Your engineer is able to remember so much useless trivia – and even the occasional valuable fact! – because his brain can easily handle complex interrelationships between objects. He naturally categorizes objects and concepts according to how he might use them. It’s awe inspiring – really!
So what about his physical world?
Here, there are two kinds of engineers. The minority keep their world as orderly as their mind. If yours is one of these, then congratulations. You win – at least in this ONE instance!
If, however, you engineer keeps his home office or work room looking like the picture above, then read on, while we explain – not that ANY explanation is going to relieve your frustration, but giving you some insight IS the best we can do!
Let’s start with the obvious question. WHY? Why does he keep his room this way?
The answer is surprisingly simple. Your engineer uses a rigorous prioritization system. He works on whatever he believes to be the highest priority at this time. This is GOOD! It allows you to manipulate (oops, we mean manage) your engineer to get important things done around the house.
Why keep a room orderly? To be able to find the things in the room quickly, whenever you want them!
However, your engineer’s brain can remember where he placed any object currently in the room – at least he thinks that it can! He believes that he can put his hand right on any object he wants any time he wants it. There is no gain in putting things in order – in fact it’s a waste of time. His efficiency mindset kicks into overdrive, telling him that his time is better spent doing a bit more on the current project!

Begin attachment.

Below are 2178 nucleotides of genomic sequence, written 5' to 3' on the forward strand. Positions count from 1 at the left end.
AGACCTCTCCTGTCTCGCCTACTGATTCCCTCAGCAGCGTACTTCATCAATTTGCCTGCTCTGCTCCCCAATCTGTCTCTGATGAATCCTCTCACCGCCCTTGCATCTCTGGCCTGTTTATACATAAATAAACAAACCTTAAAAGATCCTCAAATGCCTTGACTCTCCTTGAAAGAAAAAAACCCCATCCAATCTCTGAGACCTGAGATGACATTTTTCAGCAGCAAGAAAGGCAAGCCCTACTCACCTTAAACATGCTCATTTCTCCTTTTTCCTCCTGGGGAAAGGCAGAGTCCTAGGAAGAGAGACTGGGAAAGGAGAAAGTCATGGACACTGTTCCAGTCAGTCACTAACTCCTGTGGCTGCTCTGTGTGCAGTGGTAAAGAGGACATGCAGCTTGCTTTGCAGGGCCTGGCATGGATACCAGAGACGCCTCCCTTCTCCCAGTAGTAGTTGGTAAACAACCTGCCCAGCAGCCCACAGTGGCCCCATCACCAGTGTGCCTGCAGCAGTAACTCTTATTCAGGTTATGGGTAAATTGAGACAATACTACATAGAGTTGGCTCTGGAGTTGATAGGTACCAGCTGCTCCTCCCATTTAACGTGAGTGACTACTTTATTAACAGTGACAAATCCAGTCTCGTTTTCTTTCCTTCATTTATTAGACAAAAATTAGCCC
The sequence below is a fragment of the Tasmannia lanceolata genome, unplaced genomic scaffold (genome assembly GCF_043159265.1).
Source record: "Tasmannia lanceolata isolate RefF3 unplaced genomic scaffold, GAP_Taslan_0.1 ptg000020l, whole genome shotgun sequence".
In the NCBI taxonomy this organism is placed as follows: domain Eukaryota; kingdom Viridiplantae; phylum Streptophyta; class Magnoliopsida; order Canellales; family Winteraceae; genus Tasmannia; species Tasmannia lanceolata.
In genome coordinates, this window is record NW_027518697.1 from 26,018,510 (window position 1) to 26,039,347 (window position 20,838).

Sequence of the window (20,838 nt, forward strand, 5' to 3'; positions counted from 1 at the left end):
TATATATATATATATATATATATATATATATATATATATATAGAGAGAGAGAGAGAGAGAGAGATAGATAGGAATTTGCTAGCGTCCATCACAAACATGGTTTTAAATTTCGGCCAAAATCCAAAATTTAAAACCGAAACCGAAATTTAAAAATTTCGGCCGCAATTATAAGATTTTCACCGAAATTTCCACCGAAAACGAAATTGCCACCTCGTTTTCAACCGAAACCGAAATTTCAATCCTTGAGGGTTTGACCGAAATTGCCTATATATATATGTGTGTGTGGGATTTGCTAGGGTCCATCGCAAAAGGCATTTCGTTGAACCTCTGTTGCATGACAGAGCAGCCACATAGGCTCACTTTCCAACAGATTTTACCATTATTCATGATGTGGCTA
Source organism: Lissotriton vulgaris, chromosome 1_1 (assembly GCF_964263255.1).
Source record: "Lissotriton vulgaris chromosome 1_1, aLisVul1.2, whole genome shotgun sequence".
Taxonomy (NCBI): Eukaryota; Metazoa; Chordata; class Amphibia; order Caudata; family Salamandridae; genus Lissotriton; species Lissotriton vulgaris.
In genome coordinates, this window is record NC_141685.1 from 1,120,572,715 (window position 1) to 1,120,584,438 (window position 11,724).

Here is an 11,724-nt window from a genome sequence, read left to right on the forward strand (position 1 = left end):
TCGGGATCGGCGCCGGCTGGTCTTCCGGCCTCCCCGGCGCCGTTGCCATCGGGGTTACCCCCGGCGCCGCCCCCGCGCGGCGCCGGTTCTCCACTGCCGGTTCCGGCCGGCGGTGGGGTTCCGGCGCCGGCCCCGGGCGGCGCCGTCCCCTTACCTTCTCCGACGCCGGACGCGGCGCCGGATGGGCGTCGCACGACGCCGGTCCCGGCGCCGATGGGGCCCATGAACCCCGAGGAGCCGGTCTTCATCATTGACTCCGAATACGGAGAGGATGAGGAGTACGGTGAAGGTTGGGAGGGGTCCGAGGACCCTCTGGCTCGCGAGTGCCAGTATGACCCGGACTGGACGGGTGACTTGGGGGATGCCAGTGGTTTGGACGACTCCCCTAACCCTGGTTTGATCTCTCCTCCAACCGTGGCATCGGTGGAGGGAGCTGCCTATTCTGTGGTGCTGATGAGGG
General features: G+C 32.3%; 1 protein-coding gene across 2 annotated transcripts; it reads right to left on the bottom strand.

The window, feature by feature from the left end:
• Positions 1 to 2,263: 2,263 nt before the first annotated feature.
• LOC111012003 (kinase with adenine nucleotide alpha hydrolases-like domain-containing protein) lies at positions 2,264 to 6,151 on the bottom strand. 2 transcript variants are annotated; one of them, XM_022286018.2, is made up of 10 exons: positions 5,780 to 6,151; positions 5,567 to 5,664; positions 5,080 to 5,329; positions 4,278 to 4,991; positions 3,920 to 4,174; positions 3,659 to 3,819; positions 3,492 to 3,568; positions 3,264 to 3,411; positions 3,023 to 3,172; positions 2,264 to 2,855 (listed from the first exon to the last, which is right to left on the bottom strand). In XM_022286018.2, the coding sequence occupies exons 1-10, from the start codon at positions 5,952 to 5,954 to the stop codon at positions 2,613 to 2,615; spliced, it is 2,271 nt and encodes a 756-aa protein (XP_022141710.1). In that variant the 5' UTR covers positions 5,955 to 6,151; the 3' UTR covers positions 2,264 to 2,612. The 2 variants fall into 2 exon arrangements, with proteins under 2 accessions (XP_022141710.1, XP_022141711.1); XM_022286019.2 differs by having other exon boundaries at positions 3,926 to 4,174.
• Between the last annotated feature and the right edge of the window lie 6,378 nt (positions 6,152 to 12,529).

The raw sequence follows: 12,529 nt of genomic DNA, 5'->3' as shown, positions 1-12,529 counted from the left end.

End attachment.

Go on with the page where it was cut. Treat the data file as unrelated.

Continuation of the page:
What can you do about this?
Limit the damage! If you haven’t already done so, tell him that this is the one room where he’s free to do as he sees fit. Then post a Radioactive Fallout sign on the door, and NEVER let anyone else open it!
The worst thing you can do is to organize the room as a favor for your engineer.
He already doesn’t know where anything is anywhere else in the house. This lack of knowledge makes sense. After all, you didn’t consult with him on where to store the salt and pepper shakers. Why would you expect him to know where you put them – especially when they move around the kitchen several times a day.
You might try to persuade him with something he considers to be a benefit. We recommend something like, “Would you be able to put more things in here if you had some drawers and shelves for storing each project that you’re completing?”
Notice the use of “completing” and how we’ve avoided more negative words like “started” or “have in progress”, or “can’t figure if you even want to complete”.
Keep things upbeat and positive, and you have a chance of nudging him in the right direction!
Oh, and don’t threaten to have your mother move into the room as a reason for him to clean it up! That won’t end well!
Best to just smile and tolerate the bad with the good of having an engineer in your life – whenever you find the good!